TORONTO (Reuters) - Canada’s BelAir Networks is riding the mobile Internet wave into South Korea, India, Britain and Brazil, armed with WiFi and small cell products that are already deployed by the major North American wireless carriers that account for most of its revenue.
Founded in 2002, the venture capital-backed company turned its first profit a year ago and now has ambitious growth plans for European and Asian countries as its products undergo trials with major international telecoms carriers.
“We’re growing quite nicely organically,” BelAir founder and Chief Executive Bernard Herscovich told Reuters in an interview on Friday. “We see this mobile demand only growing.”
The company leads the global market for providing WiFi capability to carriers, according to research firm Dell’Oro Group. Its main rival is networking giant Cisco.
BelAir has a particularly close relationship with AT&T. Herscovich said AT&T’s long-exclusive carriage of Apple’s bandwidth-hungry iPhone makes it a prototype for solutions other carriers must also seek.
BelAir’s WiFi access points lessen the strain on AT&T’s cellular network in Manhattan’s Times Square as well as downtown areas of Chicago, San Francisco, Los Angeles and six other U.S. cities.
The company expects to double that deployment by the end of the year, extending its reach to more than 20 cities. Herscovich said he sees a similar rate of growth with other customers, including cable companies Comcast and Time Warner Cable. What works in the United States should work elsewhere, he said.
“Our view is that if mobile carriers don’t really leverage these small cell architectures and unlicensed spectrum (WiFi), data will end up crushing their networks,” he said.
Annual sales of WiFi chipsets are expected to reach one billion units per year by 2012, according to In-Stat data.
Small cells such as BelAir’s picocells augment traditional cellular towers in densely populated areas, providing more densely packed and evenly distributed capacity.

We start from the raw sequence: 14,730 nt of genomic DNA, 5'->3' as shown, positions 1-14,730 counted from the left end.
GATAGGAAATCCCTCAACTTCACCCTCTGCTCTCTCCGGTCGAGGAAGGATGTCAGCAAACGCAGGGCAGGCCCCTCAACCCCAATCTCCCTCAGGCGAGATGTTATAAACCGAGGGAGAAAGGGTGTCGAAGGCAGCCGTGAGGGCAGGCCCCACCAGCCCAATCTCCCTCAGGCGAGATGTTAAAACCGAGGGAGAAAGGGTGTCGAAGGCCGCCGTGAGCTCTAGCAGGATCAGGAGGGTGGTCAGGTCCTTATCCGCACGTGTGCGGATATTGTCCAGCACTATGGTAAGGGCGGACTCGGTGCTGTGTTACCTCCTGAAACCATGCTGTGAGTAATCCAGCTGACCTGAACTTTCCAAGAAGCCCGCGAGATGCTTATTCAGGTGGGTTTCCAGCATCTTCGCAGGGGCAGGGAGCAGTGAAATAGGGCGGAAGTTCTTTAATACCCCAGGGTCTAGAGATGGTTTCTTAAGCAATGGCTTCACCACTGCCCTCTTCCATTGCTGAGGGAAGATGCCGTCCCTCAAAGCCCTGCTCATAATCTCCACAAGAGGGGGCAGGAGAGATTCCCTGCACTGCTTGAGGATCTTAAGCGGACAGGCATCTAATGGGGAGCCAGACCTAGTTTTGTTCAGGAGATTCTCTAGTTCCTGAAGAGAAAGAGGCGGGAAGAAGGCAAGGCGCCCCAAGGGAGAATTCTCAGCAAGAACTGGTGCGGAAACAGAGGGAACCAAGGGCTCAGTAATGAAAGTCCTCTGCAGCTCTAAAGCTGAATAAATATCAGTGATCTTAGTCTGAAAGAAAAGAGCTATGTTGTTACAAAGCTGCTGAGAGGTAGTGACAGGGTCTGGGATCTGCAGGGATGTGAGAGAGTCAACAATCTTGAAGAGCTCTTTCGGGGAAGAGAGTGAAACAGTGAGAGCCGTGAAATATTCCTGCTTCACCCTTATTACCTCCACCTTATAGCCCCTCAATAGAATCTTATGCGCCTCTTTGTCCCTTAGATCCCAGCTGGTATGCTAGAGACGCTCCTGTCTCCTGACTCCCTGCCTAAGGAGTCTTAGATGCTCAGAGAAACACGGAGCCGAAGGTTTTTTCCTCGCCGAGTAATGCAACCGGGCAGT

“Mobile Internet demand is only going to get bigger, so cells have to get smaller,” Herscovich said.
While booming use of mobile data to stream video and other content on smartphones, laptops and tablet computers is largely self-evident, the method by which BelAir will fund itself to take advantage of the growth is more ambiguous.
BelAir was tapped as a prime candidate to go public last year but Herscovich would not be drawn on whether an initial public offering is currently in the cards.
“We are assessing constantly what is best for us to go into one type of growth financing or another. The company is strong enough to have the ability to time it the way it wishes.”
The company will at some point likely need a cash injection measured in tens of millions of dollars to bolster its global growth plan or acquire rivals, Herscovich said.
“It all depends on how fast the international market develops, which is pretty encouraging right now,” he said.
“Once we give the green light on a very broad attack on the international market as opposed to being selective with the leading operators, then it is going to be a number in the tens of millions,” he said.
Ottawa-based BelAir has more than 100 employees and invested capital of around $77 million. It is backed by Export Development Canada, a self-financed government corporation that helps finance Canadian exporters, and by Panorama Capital, a Silicon Valley-based fund with Canadian managers.
Other investors include VenGrowth Capital Partners and venture funds linked to Comcast and Deutsche Telekom. The management team has a 15 percent stake in the company.